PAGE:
The cosmic law | Inquirer Opinion

The cosmic law

05:07 AM April 23, 2018

At this juncture of our cosmic history, change appears to be a constant. There is nothing static or changeless from the microscopic to the macroscopic fields of what we now see as our reality. A pattern of birth, death and rebirth, creation and annihilation has become apparent from studies of fossils by paleoanthropologists. Nuclear biologists write of subatomic particles or energy constantly undulating and vibrating in a cosmic dance that appear and disappear, forming attachments and detachments in the process.

Change occurs not only in the cosmic, geographical and biological but in the social, cultural, and psychological fields as well. Change is crucial for survival.


The ecclesiastics cannot be spared the evolutionary tendency of the cosmos. They should be sensitized to the need for a positive response to the call for change. The Church insists on concretizing dogmas and rituals, beliefs and teachings that have somehow lost their meanings. The world is in turmoil as differences in culture and beliefs have become instruments for negative aggressions, resulting in senseless deaths and sufferings.

Our sense of right and wrong, our priorities and values have become distorted, so that a new norm is emerging that is in collision with the need for unity, cooperation and love.


The Church refers to testimonies from the Scripture, the word of God that it claims can never be altered. But these were scripted by men of an earlier era when intelligence was still at its initial stage of ripening to full maturity. Perhaps they were imperatives as spiritual guidelines needed at the time to steer humans’ development toward a life of morality and goodness. Modern humans are infants estimated to be about 200,000 years old—newborns indeed if compared to the cosmos’ age, which is claimed to be 14 billion years.

Christianity has been around for 2,000 years, yet it appears that the human species is still the most flawed creation in the cosmos. It is the only species that kills its own kind for greed, ambition and vengeance, and the only species that ruins the environment that provides sustenance to all planetary life. The way we have evolved makes us likely candidates for the next epoch of annihilation.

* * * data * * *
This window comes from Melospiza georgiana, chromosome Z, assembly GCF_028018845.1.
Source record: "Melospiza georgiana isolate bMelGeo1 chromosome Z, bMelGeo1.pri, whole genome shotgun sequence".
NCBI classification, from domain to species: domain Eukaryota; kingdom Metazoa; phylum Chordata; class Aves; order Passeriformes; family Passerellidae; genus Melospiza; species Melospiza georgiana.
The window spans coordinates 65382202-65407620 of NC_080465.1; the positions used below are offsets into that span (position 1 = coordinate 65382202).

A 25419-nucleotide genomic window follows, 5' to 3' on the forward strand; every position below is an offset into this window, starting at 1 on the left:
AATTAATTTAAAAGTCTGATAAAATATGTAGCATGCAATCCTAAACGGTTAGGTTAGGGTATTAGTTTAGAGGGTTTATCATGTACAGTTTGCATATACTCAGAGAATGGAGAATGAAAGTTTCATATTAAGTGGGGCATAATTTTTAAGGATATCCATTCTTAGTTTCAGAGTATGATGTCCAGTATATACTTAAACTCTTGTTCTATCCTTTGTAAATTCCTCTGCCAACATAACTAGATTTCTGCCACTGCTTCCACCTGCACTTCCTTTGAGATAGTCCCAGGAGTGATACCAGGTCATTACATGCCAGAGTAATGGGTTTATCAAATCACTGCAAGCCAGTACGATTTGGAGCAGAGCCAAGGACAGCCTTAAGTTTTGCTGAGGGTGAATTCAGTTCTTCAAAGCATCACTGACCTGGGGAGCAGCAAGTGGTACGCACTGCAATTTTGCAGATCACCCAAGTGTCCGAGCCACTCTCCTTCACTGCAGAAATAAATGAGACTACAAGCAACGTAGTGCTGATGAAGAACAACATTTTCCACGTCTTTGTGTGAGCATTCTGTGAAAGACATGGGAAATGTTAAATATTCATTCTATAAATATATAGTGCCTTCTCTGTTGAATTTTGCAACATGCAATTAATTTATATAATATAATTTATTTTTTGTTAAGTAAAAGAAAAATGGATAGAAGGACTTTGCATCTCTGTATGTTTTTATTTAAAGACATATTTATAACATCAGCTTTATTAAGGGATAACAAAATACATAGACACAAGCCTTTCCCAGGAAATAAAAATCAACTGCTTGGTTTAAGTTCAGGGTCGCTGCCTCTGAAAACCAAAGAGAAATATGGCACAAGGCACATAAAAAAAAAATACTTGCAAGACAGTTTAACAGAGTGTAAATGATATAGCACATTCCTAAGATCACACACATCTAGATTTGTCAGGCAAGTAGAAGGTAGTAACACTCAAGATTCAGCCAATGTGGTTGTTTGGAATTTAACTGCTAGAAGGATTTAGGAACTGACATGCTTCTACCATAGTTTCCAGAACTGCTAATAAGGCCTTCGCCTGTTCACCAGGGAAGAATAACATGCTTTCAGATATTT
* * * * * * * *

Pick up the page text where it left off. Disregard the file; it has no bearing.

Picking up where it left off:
One solution could be a change in our understanding of who or what god is. We have invented a god in our own image. Don’t you ever wonder why many inadvertently refer to someone in power who displays unusual greed and hubris as acting like a god? (Who does he think he is, God?) Is this the kind of god we believe in? Where is the god of love, grace, beauty, forgiveness, acceptance, understanding and tolerance? These are qualities imperative to a life of benevolence, unity, congeniality, oneness and cooperation.

Pope Francis in his “Amoris Lætitia” (The Joy of Love) urges Christians not to be judgmental but to accept people considered untraditional, like gays, lesbians and divorcees, and not to be obsessed with practices like abortion and contraception to the detriment of more important issues. Asked about his stand on gay priests, he replied: “Who am I to judge?” He said “the Church has locked itself in small things, in small-minded rules.”

You can imagine the flak the Pope is getting from the fundamentalists because of his pronouncements.

When I watch the millions who flock to Quiapo, practically killing each other for a chance to touch or wipe a handkerchief on the heel of the Black Nazarene, or the hordes jostling against one another to celebrate the feast of the Santo Niño in a fanatical display of religiosity, I am disheartened, for it seems the great majority of our people are millennia away from believing in a god they truly deserve and, much more, truly deserving of them.

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Carmelita Roxas Natividad describes herself as a retired mother and active grandmother who likes to write, garden and bake, in that order.

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TAGS: Carmelita Roxas Natividad, change, cosmic law, Inquirer Commentary
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